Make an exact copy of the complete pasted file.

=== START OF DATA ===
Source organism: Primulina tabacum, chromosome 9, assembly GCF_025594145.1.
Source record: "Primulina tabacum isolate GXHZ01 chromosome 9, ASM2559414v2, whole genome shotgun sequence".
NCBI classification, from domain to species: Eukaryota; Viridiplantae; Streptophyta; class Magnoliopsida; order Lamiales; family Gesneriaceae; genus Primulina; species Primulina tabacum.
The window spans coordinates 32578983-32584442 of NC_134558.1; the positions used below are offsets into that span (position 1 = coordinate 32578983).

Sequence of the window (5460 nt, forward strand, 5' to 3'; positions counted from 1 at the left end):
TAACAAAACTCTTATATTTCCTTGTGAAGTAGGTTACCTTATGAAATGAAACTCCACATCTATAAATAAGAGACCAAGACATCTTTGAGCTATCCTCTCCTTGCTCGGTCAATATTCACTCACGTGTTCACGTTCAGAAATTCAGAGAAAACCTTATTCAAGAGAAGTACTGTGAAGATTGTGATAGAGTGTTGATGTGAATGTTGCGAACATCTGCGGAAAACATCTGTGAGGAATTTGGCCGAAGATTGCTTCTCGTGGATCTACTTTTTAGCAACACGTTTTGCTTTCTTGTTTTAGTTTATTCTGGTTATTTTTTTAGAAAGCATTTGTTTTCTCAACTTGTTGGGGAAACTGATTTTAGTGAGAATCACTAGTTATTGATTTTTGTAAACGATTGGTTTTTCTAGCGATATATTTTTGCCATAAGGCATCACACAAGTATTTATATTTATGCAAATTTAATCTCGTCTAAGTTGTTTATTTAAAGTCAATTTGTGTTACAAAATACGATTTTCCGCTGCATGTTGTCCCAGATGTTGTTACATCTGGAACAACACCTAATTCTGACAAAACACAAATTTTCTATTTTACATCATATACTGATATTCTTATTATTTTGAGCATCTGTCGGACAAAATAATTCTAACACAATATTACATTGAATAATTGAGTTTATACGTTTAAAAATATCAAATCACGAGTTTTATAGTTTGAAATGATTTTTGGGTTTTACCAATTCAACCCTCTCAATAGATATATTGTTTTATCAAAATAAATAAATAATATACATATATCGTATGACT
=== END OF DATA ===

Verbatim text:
Source organism: Primulina tabacum, chromosome 9, assembly GCF_025594145.1.
Source record: "Primulina tabacum isolate GXHZ01 chromosome 9, ASM2559414v2, whole genome shotgun sequence".
NCBI classification, from domain to species: Eukaryota; Viridiplantae; Streptophyta; class Magnoliopsida; order Lamiales; family Gesneriaceae; genus Primulina; species Primulina tabacum.
The window spans coordinates 32578983-32584442 of NC_134558.1; the positions used below are offsets into that span (position 1 = coordinate 32578983).

Sequence of the window (5460 nt, forward strand, 5' to 3'; positions counted from 1 at the left end):
TAACAAAACTCTTATATTTCCTTGTGAAGTAGGTTACCTTATGAAATGAAACTCCACATCTATAAATAAGAGACCAAGACATCTTTGAGCTATCCTCTCCTTGCTCGGTCAATATTCACTCACGTGTTCACGTTCAGAAATTCAGAGAAAACCTTATTCAAGAGAAGTACTGTGAAGATTGTGATAGAGTGTTGATGTGAATGTTGCGAACATCTGCGGAAAACATCTGTGAGGAATTTGGCCGAAGATTGCTTCTCGTGGATCTACTTTTTAGCAACACGTTTTGCTTTCTTGTTTTAGTTTATTCTGGTTATTTTTTTAGAAAGCATTTGTTTTCTCAACTTGTTGGGGAAACTGATTTTAGTGAGAATCACTAGTTATTGATTTTTGTAAACGATTGGTTTTTCTAGCGATATATTTTTGCCATAAGGCATCACACAAGTATTTATATTTATGCAAATTTAATCTCGTCTAAGTTGTTTATTTAAAGTCAATTTGTGTTACAAAATACGATTTTCCGCTGCATGTTGTCCCAGATGTTGTTACATCTGGAACAACACCTAATTCTGACAAAACACAAATTTTCTATTTTACATCATATACTGATATTCTTATTATTTTGAGCATCTGTCGGACAAAATAATTCTAACACAATATTACATTGAATAATTGAGTTTATACGTTTAAAAATATCAAATCACGAGTTTTATAGTTTGAAATGATTTTTGGGTTTTACCAATTCAACCCTCTCAATAGATATATTGTTTTATCAAAATAAATAAATAATATACATATATCGTATGACT